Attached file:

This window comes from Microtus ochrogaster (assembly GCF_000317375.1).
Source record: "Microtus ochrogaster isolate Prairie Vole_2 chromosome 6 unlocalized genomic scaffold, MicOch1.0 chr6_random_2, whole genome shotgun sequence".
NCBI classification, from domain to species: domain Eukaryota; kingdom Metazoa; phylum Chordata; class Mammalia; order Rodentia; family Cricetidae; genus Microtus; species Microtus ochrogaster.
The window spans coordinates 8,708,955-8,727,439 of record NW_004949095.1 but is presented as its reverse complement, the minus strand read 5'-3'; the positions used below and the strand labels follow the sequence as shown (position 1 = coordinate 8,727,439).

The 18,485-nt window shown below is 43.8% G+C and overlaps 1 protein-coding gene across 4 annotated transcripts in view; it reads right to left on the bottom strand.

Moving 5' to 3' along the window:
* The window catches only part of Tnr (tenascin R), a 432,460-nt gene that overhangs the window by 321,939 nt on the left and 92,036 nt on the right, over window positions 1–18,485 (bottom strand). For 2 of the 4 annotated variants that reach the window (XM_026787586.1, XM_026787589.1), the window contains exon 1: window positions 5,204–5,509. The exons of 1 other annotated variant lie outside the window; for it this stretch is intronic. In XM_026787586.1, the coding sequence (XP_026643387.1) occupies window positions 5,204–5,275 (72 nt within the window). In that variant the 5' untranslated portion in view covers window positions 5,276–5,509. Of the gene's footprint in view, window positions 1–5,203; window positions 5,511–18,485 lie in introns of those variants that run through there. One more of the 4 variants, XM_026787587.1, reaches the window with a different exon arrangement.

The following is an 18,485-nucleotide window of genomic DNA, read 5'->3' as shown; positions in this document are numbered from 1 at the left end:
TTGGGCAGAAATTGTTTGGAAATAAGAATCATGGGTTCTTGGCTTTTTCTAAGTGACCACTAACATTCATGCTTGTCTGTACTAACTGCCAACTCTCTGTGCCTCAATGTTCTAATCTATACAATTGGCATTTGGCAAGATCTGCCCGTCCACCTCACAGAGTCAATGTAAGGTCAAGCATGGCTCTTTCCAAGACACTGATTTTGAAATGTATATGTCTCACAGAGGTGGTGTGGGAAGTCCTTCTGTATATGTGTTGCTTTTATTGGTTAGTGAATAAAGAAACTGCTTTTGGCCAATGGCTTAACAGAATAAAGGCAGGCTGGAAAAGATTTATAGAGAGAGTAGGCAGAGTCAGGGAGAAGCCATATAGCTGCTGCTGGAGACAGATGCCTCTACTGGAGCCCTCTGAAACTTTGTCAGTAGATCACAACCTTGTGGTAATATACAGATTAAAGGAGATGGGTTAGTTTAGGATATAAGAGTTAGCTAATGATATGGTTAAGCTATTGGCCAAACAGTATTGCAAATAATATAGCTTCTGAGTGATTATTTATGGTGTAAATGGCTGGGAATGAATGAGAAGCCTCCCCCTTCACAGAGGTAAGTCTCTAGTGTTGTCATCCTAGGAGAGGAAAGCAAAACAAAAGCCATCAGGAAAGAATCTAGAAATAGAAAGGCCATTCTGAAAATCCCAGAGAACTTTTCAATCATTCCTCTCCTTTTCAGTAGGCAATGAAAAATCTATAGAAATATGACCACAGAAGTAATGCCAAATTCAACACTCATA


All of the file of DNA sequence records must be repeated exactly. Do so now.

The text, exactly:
This window comes from Microtus ochrogaster (assembly GCF_000317375.1).
Source record: "Microtus ochrogaster isolate Prairie Vole_2 chromosome 6 unlocalized genomic scaffold, MicOch1.0 chr6_random_2, whole genome shotgun sequence".
NCBI classification, from domain to species: domain Eukaryota; kingdom Metazoa; phylum Chordata; class Mammalia; order Rodentia; family Cricetidae; genus Microtus; species Microtus ochrogaster.
The window spans coordinates 8,708,955-8,727,439 of record NW_004949095.1 but is presented as its reverse complement, the minus strand read 5'-3'; the positions used below and the strand labels follow the sequence as shown (position 1 = coordinate 8,727,439).

The 18,485-nt window shown below is 43.8% G+C and overlaps 1 protein-coding gene across 4 annotated transcripts in view; it reads right to left on the bottom strand.

Moving 5' to 3' along the window:
* The window catches only part of Tnr (tenascin R), a 432,460-nt gene that overhangs the window by 321,939 nt on the left and 92,036 nt on the right, over window positions 1–18,485 (bottom strand). For 2 of the 4 annotated variants that reach the window (XM_026787586.1, XM_026787589.1), the window contains exon 1: window positions 5,204–5,509. The exons of 1 other annotated variant lie outside the window; for it this stretch is intronic. In XM_026787586.1, the coding sequence (XP_026643387.1) occupies window positions 5,204–5,275 (72 nt within the window). In that variant the 5' untranslated portion in view covers window positions 5,276–5,509. Of the gene's footprint in view, window positions 1–5,203; window positions 5,511–18,485 lie in introns of those variants that run through there. One more of the 4 variants, XM_026787587.1, reaches the window with a different exon arrangement.

The following is an 18,485-nucleotide window of genomic DNA, read 5'->3' as shown; positions in this document are numbered from 1 at the left end:
TTGGGCAGAAATTGTTTGGAAATAAGAATCATGGGTTCTTGGCTTTTTCTAAGTGACCACTAACATTCATGCTTGTCTGTACTAACTGCCAACTCTCTGTGCCTCAATGTTCTAATCTATACAATTGGCATTTGGCAAGATCTGCCCGTCCACCTCACAGAGTCAATGTAAGGTCAAGCATGGCTCTTTCCAAGACACTGATTTTGAAATGTATATGTCTCACAGAGGTGGTGTGGGAAGTCCTTCTGTATATGTGTTGCTTTTATTGGTTAGTGAATAAAGAAACTGCTTTTGGCCAATGGCTTAACAGAATAAAGGCAGGCTGGAAAAGATTTATAGAGAGAGTAGGCAGAGTCAGGGAGAAGCCATATAGCTGCTGCTGGAGACAGATGCCTCTACTGGAGCCCTCTGAAACTTTGTCAGTAGATCACAACCTTGTGGTAATATACAGATTAAAGGAGATGGGTTAGTTTAGGATATAAGAGTTAGCTAATGATATGGTTAAGCTATTGGCCAAACAGTATTGCAAATAATATAGCTTCTGAGTGATTATTTATGGTGTAAATGGCTGGGAATGAATGAGAAGCCTCCCCCTTCACAGAGGTAAGTCTCTAGTGTTGTCATCCTAGGAGAGGAAAGCAAAACAAAAGCCATCAGGAAAGAATCTAGAAATAGAAAGGCCATTCTGAAAATCCCAGAGAACTTTTCAATCATTCCTCTCCTTTTCAGTAGGCAATGAAAAATCTATAGAAATATGACCACAGAAGTAATGCCAAATTCAACACTCATA